In bankruptcy, complaints refer to a filed lawsuit within a debtor’s bankruptcy case. This is sometimes referred to as an “adversary proceeding” where one party sues another in a bankruptcy court. While filed complaints are taken as part of the bankruptcy case, such a complaint is taken separately. Following the Bankruptcy Code, not only are the creditors entitled to a complaint but also debtors and bankruptcy trustees.


How does complaint in a bankruptcy case works?

Complaints are filed by the plaintiff into the bankruptcy court stating the facts that pertain to the complaint lawsuit. Complaints in bankruptcy is treated just like civil cases however it is the bankruptcy court that sets the judgment based on the bankruptcy laws and the facts stated in the filed complaint. A summons is usually issued by the bankruptcy court after the complaint is filed by the plaintiff who will in turn serve it upon the defendant or who is being sued with the complaint copy. Once the defendant receives such a copy, then they have to respond to the complaint with an answer within 30 days or else the court will enter a default and make the plaintiff attain default judgment in the case.

Different types of complaints filed in bankruptcy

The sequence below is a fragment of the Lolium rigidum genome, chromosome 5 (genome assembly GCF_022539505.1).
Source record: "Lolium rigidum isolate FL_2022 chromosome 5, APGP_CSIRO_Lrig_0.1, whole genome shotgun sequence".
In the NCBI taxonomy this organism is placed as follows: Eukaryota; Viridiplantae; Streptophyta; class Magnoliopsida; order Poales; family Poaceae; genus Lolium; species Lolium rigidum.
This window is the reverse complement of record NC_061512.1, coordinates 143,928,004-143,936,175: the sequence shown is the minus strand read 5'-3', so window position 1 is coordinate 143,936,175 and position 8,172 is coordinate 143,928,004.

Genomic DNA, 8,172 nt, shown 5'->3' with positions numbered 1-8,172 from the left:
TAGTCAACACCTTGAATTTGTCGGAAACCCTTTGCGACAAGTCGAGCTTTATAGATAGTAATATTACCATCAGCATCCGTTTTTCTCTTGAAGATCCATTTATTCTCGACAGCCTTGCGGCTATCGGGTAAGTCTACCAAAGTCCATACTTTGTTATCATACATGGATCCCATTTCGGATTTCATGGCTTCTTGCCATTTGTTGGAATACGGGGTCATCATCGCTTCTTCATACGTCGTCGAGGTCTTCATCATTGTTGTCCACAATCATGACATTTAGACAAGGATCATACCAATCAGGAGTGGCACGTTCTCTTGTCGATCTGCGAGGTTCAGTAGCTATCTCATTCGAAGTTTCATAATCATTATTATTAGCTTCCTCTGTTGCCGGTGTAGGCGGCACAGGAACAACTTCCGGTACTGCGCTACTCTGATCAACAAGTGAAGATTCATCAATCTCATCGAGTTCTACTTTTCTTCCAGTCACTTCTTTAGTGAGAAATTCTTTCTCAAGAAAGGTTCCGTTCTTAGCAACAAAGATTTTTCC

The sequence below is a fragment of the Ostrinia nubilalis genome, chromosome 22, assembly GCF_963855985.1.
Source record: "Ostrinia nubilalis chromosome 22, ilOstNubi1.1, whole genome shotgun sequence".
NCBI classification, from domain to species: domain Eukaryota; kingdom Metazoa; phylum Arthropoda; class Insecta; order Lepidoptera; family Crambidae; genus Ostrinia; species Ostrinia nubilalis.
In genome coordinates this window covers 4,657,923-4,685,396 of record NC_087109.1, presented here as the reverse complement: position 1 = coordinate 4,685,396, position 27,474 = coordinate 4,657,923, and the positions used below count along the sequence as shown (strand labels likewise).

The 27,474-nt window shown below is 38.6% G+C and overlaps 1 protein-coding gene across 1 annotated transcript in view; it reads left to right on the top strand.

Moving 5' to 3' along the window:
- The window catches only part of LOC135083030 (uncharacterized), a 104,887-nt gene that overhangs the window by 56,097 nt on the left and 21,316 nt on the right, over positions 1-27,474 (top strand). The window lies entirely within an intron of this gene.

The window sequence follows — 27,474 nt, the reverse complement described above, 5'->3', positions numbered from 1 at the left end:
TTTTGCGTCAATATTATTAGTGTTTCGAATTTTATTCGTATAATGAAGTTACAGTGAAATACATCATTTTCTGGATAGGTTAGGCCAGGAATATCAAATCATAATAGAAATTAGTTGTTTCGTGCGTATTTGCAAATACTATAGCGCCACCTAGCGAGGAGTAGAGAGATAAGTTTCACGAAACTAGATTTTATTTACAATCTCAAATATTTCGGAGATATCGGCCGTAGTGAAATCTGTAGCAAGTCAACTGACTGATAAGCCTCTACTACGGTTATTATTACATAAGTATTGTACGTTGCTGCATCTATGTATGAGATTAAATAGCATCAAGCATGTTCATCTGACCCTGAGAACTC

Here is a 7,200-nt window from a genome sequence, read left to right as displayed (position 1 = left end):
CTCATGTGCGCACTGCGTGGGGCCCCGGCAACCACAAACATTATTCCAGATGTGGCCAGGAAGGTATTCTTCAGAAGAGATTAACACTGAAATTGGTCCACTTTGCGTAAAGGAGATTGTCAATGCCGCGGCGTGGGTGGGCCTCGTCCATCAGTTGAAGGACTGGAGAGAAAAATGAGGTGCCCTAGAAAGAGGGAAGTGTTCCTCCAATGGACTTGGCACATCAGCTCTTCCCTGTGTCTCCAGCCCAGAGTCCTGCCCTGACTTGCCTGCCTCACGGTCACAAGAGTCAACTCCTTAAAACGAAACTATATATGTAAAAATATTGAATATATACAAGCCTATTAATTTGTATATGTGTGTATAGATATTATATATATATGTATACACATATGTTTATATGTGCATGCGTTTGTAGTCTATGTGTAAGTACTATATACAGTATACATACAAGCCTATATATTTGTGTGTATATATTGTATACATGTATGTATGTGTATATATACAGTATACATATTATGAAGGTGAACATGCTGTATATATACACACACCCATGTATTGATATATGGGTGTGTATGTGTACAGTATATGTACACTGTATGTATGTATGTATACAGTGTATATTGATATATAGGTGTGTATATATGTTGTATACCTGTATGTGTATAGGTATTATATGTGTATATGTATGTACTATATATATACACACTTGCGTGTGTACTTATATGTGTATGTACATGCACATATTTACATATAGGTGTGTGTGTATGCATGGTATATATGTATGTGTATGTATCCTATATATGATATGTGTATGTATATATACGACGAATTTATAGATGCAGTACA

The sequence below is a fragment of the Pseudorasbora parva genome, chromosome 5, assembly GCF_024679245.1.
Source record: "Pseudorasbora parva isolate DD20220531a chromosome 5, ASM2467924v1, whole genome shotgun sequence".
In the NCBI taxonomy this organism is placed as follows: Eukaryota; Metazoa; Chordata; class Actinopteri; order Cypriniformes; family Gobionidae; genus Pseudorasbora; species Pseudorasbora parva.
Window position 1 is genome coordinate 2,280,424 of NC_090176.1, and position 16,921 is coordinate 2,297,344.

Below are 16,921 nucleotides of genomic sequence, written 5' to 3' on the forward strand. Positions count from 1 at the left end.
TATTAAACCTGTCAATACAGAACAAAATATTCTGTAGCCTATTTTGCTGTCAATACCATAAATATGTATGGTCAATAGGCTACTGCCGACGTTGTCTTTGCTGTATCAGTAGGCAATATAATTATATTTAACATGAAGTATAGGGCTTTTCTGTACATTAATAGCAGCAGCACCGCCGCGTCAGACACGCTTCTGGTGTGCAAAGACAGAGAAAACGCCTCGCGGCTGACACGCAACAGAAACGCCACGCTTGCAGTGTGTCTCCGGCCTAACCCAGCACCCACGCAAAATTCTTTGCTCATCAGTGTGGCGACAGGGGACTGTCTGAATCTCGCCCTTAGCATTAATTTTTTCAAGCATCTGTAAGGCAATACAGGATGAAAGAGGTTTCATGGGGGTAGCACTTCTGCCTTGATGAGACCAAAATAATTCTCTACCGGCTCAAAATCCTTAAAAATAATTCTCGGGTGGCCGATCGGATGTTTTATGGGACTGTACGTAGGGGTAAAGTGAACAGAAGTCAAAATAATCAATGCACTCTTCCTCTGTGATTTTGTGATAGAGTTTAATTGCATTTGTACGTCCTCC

There are many reasons why complaints are filed in bankruptcy. These reasons might include:

  • Debt dischargeability – most of the time, creditors are the ones who go against the dischargeability of debts filed by a debtor. When this happens, the creditor who is the plaintiff will that certain debts deemed dischargeable by the debtor not be discharged due to claims of fraud that may either be constructive or actual.
  • Discharge objections – failing to comply with the necessary documents, court orders, or committing fraud gives the Office of the United States Trustee or the trustee itself holding the bankruptcy case and most especially the creditors, to file a complaint.
  • Fraudulent transfers – in any case, fraud are often a strong point why complaints are filed in a bankruptcy court. In this case, the bankruptcy trustee acts as the plaintiff and files a case when it is proven that a debtor makes a transfer of any property or money to another person within two years before the bankruptcy case is filed or if constructive or actual fraud is involved.
  • Joint sales of property – when a debtors happens to have a joint property with someone, for example a spouse, the bankruptcy trustee can file a complaint to split apart or sever the interests of both owners and persuade the joint owner to sell the property and use the proceeds to pay off the debts.
  • Preferential transfers – just like fraudulent transfers, the bankruptcy trustee can file a preference adversary or complaint when a repayment of more $600 is made to the creditors by the debtors within 90 days before the bankruptcy case is filed.

Because complaints are considered as a separate case in bankruptcy, it is better to have a bankruptcy attorney to help with your case. Also, a bankruptcy lawyer would be vital in avoiding cases of complaints by making sure that you follow the right schedules as well as rules and orders provided by the court.